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How To: Create a Vision Board for Happiness, Creativity & Inspiration

When many people hear the term “vision board” they think about an entrepreneur. While entrepreneurs and businesses do often use vision boards to inspire them, invoke creativity, and generate new ideas for projects and products, these boards can also be beneficial for non-entrepreneurial individuals as they can be utilized for a wide range of other purposes. A vision board can provide one with a sense of focus or purpose, or even just inspire an appreciation for inner love and happiness. If you’re a college student who struggles with self-love, finding time for herself in her exceptionally busy life, or figuring out what you want out of your education and future, you may find creating a vision board to be a worthwhile experience. Creating a special space to display what you want, need or crave out of life will help bring these desires to life – visualization can be a very powerful tool.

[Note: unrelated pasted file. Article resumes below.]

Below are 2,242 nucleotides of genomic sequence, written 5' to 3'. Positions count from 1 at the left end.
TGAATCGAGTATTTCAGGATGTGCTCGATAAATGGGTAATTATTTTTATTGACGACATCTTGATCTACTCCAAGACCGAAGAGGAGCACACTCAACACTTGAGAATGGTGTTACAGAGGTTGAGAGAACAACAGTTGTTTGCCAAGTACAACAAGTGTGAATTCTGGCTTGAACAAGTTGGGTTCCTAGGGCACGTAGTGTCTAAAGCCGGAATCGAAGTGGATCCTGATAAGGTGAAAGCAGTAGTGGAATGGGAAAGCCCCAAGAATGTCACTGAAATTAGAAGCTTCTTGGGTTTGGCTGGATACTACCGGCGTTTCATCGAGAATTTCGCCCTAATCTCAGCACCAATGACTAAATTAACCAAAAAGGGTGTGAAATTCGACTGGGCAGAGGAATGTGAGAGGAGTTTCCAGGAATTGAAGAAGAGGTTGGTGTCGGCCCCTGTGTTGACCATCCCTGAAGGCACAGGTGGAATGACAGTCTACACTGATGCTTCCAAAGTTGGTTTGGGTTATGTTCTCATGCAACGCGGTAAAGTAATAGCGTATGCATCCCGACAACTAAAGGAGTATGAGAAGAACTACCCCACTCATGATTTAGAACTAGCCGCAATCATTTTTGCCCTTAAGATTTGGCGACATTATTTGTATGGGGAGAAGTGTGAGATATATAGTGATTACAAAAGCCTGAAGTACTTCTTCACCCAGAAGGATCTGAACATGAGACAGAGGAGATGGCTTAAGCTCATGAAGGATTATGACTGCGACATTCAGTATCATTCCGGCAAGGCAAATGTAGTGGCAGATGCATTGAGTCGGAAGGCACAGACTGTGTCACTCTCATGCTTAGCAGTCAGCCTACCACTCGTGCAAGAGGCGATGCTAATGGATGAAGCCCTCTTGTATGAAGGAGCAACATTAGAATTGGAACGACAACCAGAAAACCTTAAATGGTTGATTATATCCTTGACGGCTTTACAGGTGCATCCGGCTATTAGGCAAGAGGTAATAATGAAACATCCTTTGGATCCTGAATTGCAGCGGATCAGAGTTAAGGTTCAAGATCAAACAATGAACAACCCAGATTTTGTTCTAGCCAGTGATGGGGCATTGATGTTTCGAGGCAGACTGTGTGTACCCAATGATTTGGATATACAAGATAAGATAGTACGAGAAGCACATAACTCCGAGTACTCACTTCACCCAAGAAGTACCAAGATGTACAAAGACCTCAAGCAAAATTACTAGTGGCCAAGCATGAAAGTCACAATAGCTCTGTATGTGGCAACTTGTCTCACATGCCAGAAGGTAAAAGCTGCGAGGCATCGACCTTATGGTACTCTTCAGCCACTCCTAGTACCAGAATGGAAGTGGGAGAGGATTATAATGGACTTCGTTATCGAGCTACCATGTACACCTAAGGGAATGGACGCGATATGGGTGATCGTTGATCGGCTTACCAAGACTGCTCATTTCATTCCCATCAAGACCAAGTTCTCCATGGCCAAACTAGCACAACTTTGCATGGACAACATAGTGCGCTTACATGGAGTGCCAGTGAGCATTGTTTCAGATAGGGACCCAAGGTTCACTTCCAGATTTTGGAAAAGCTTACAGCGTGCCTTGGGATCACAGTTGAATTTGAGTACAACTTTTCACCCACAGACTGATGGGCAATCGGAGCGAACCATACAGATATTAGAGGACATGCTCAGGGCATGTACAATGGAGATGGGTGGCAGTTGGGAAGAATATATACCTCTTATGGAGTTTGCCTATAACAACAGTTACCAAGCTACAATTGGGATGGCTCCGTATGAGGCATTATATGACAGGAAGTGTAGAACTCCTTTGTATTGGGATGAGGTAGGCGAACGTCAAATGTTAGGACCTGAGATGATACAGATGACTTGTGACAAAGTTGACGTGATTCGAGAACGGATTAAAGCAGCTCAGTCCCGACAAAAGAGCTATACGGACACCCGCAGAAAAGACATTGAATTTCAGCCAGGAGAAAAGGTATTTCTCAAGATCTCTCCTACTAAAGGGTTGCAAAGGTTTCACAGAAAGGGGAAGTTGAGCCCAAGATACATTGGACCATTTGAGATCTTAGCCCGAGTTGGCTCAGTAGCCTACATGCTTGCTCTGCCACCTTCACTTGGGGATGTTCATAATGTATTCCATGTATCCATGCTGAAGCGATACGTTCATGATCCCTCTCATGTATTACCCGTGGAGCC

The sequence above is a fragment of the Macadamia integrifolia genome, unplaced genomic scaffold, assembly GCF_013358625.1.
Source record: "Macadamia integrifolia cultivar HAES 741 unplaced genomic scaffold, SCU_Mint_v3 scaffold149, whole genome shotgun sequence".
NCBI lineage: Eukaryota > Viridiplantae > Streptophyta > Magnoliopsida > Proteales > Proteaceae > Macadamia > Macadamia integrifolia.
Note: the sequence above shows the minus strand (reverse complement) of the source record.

| “Everything you can imagine is real.” ~ Pablo Picasso |


So, now that you’ve decided to create a vision board, you might be wondering how to go about it. There are two things you need to think about before you set out to build your board.

First, your vision board should focus on how you want to feel, not just the things you want. You may want those beautiful black stilettos from Christian Dior, but why? Is it because you just think they’re cute, or is it because they make you feel like a strong, powerful woman – in charge and in control? If the reason is the former, they definitely belong on your board.

Secondly, your vision board should be motivating. Think about the things that motivate you to get up out of bed everyday – is it your family, a significant other, a best friend, a special song or TV show, or is it even the smell of freshly-brewed coffee? Whatever motivates you in your everyday life should serve as a reminder of what you have to look forward to in the near and far future.